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CRIM 2650
Anita Lam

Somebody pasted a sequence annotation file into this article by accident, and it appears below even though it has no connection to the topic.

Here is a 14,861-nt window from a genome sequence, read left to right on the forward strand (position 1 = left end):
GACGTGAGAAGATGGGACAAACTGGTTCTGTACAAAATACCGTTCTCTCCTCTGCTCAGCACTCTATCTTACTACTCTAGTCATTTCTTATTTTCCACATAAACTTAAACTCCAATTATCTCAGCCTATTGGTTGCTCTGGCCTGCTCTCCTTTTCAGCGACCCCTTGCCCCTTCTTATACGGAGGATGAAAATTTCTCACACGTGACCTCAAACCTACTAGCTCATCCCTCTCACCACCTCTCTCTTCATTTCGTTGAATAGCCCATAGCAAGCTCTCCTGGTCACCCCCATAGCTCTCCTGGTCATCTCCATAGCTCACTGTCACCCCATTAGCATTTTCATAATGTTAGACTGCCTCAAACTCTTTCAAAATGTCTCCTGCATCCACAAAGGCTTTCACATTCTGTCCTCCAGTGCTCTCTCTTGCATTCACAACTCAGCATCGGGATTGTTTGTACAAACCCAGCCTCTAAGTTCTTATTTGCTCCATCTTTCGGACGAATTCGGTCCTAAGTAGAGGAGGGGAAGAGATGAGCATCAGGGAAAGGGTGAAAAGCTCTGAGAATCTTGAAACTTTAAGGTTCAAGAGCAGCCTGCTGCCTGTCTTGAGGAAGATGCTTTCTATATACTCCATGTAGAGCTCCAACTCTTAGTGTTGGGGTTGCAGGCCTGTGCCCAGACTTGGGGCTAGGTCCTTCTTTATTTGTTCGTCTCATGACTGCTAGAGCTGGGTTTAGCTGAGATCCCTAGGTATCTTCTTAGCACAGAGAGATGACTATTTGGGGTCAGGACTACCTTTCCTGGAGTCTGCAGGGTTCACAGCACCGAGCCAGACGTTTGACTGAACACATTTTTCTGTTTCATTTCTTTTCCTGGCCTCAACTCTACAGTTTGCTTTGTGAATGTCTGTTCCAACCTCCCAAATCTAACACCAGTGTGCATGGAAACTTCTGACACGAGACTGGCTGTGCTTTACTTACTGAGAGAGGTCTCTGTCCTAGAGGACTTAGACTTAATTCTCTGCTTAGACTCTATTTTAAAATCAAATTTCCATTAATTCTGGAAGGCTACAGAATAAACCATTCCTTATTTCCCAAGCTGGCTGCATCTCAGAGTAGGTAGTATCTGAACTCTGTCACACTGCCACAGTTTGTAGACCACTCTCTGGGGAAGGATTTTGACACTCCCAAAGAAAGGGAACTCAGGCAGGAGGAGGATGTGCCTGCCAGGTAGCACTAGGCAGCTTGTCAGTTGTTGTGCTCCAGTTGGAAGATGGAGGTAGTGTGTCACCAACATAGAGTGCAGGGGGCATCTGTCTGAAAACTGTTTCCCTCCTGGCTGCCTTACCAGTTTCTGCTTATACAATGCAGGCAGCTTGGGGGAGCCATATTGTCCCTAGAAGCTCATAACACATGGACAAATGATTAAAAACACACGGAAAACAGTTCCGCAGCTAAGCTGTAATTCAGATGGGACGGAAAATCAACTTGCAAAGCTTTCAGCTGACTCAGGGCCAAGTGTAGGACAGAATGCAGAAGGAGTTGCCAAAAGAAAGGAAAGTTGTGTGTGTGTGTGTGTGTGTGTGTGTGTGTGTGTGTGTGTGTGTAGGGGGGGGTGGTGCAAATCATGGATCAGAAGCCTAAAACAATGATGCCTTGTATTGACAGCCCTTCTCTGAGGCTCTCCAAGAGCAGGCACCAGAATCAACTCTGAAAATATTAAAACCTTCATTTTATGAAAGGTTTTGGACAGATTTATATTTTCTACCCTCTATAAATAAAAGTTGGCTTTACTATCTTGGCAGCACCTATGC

Durkheim Lecture overview 1. Recap 2. Emile Durkheim: historical context 3. The Division of Labour in Society 4. Underlying assumptions in Durkheim’s theory 2. Emile Durkheim (1858-1917) o Sociological positivist  In a sense that he wanted to use scientific method to study crime in society  Character of society will determine the levl of crime in it  He is noted as founder of academic sociology o French intillectual  Individual  society o Structural determinism (society should be studied by this)  Should focus on how structures in society determine character of particular societies  Social structures determine character of society  Determinism- positivists focused on this o He wanted to know how ….??? o Historical context:  Paris Commune (1871) • Franc oppression war • 1st working class ruling power • Rest of France was concerned about the Paris commune (lack of social cohesion) • Fragmentation due to Paris commune • Fear remained that French lacked social order • Nationalistic approach was favoured over religious approach  Third Republic • Secular government • Removed church's influence on country • Known for secularizing education (no more religious education): uniform schooling • Durkheim supported third republic o Durkheim was a professor and proposed moral education (non-physical values) o Moral education  Basis of our value system  Suggested that moral education can socialize students to be members of society  Punishment was therefore based on moral education o National unity and social cohesion o Societies bind themselves into single unit  Canada ex: civics class, hockey, as a nation we unite around national sports and a food chain  Durkheim interested in what keeps society together 3. The division of labour in society o Role of law as national unity :  As societies evolve they will undergo changes in social solidary o Social solidarity refers to an integrated system of social relations, social practices and social norms  Pattern of social organization integrated in social relations practices and norms o What holds society together?  Crime holds society together because it provides an opportunity for punishment. Punishment functions as a ritualistic celebration and reaffirmation of social solidarity.  Crime has a positive social function for Durkheim  Punishment- collective vengeful response that will ..??.. and will teach society social norms  Punishment for Bec was meant to act on the criminal to deter person  Lombroso punishment acts on criminal through incapacitation or rehabilitation Durkheim it acts on law-abiding public (have an effect on morally upright citizens of society) o The public's moral outrage will provide the dynamic for punitive response  This would be an expression of collective consciousness o Durkheim suggests we have: 1. Individual consciousness that helps constitute us as individual personality 2. Collective consciousness : states of feelings that are common to whole of society so this collective consciousness represents shared mental and oral outlook organized around social norms o On-lookers  ‘We may state that punishment is above all intended to have its effect upon honest people’ (excerpt p. 63/course kit p.109) Conscience collective o Ambiguous translation of conscience :  Conscience ( include a moral and emotional) + consciousness ( and also include cognitive)  Not everything in conscience collective is conscious o Is the ‘totality of beliefs and sentiments common to the average members of a society’ (pp. 38-39/p. 97 ) o Can also include unconscious (latent) sentiments  We have beliefs that are not fully formed and therefore is not a fully conscious and rational entity o Is a social fact  It naturally exists  Durkheim treats conscience collective as a given and doesn't provide the story of emergence of conscience collective. Tells us the content of conscience collective would change as societies evolve  The reason we don’t know has to do with his methods o Durkheim is interested effects not origins  Punishment is important cause of effects  Doesn't consider intent or causal entities What is crime? o ‘An act is criminal when it offends the strong, well-defined states of the collective consciousness’ (p. 39/97). o ‘We should not say that an act offends the common consciousness because it is criminal, but that it is criminal because it offends that consciousness. We do not condemn it because it is a crime, but it is a crime because we condemn it’ (p. 40/98) o Durkheim is disentangling cause and effect o Crime is only a crime when affects collective consciousness so we need collective consciousness before there can be crimes that offend it o Collective consciousness explains why something is criminal o Says there are crimes who don’t have the CC o Crimes against the state  The state as society’s ‘brain’  State has a main function to defend collective conscious against its enemies  State is a living expression of the CC  An act of treason ag. State is an attack on CC, and therefore that act is a crime.  Through this logic he concludes that acts against state are crimes because they effect the CC o Crime is a normal and necessary feature of society  Crime- necessary for proper function of society, it keeps our society healthy  Lombroso thinks crime is abnormal and Bec thinks crime is a normal inclination amongst self- interested individuals that need to be eliminated  Durkheim thinks of society as unit of analysis rather than the individual  Crime has existed in both poverty and prosperity  It is impossible to imagine society where crime is entirely absent • Every society has crime  Crime entails same effect everywhere  Durkheim- highlights universality of crime • Universal because provokes same reaction everywhere • Durkheim is a good positivist because he provides a scientific theory that can be provided to every society (his theory was meant to be universal)  ‘However numerous its varieties, crime is essentially the same everywhere, since everywhere it entails the same consequence, that is punishment’ (p. 42/99) How does crime contribute to social solidarity? o by provoking punishment as a soldiery reaction and provides social cohesion and reaffirms CC o Crime and punishment have important functions of : 1. Boundary-setting function 2. Group solidarity function 3. Adaptation (innovation) function 4. Tension-reducing function o When crime is punished, public is informed of the moral and social boundaries that should not be crossed : you're guaranteed to be punished if you cross boundary o Tells us what moral and social norms of society are o Punishment is symbolic to moral values of society o Crime unites us against a common enemy (common enemy being the criminal )  We are strengthening bonds of our community by having this common enemy and will therefore have a stronger community and therefore a stronger society. o Adaptation or innovation function  With this he tries to explain changes in attitudes towards crime  Believes that crime can move society forward by helping society adapt and be more flexible to changing environments  Adaptive function of crime is what will allow society to change its rules (esp. during times of social changes)  We have different norms and values because we all have different jobs in society  Adaptive function is a demonstration that not everyone in society is alike ( we don’t all agree on what is right/wrong). If we all believed in the same things we would have universal conformity which is harmful because it suppresses creative and independent thinking therefore someone who commits crime is not conformity to society  Society had internal tensions …. Maintain natural .. Anomie o Greek nomos (law and norms) o Anomie is a state of normlessness or lawlessness  Some societies are most likely to be inflicted by this problem  Advanced industrial societies are likely to be effected by anomie • There is too much individualism and therefore too much detachment fr. CC • Anomie also effects society in transition between different forms - may have state of normalness bc. Its transitioning between one mind of society to another society with its own different kind of norms o Anomie might produce crime and suicide o Counteracted by: 1. moral education 2. crime and punishment o When someone commits crime, people are re-educated about norms of society and we can correct for this normlessness, which will in turn correct society's problems 4. Underlying assumptions 1. Society = nation-state o There is slippage between his idea of society and the idea of nation-state o In society you are a member of the nation state and therefore you are going to display basic resemblances and that is the reason for social cohesion o If you live in society you are nationalistic and prefer national unity o This means that for durk. There is only one inbreed ( a social grp. With which a social member identifies)  You therefore feel a … of psychological … ?? o ‘Not only do fellow-citizens like one another, seeking one another out in preference to foreigners, but they love their country’ (p. 60/108) o Only one in-group  Out- groups are foreigners  We live in a multicultural society where there are many out groups to which people identify with Underlying assumptions 1. Biological metaphors and social evolution o ‘It would be like the biologist whose definition of living phenomena would be very inexact if he had scorned to observe single-cell entities. If he had looked at organisms alone – and particularly the higher organisms – he would have wrongly concluded that life consists essentially in the organization of cells’ (excerpt p. 32/course kit p. 94)  Conceptual metaphor: one idea articulated in the terms of another conceptual domain • Functions as a short form of explanation of an entire theory • You articulate one idea in a conceptual idea of another • He is articulating society the way biology is studied  Society as a social organism: single-cell vs. higher, multi-cellular organism  We cannot understand complex social organisms unless we go back in time and study its primitive forms when it was a single cell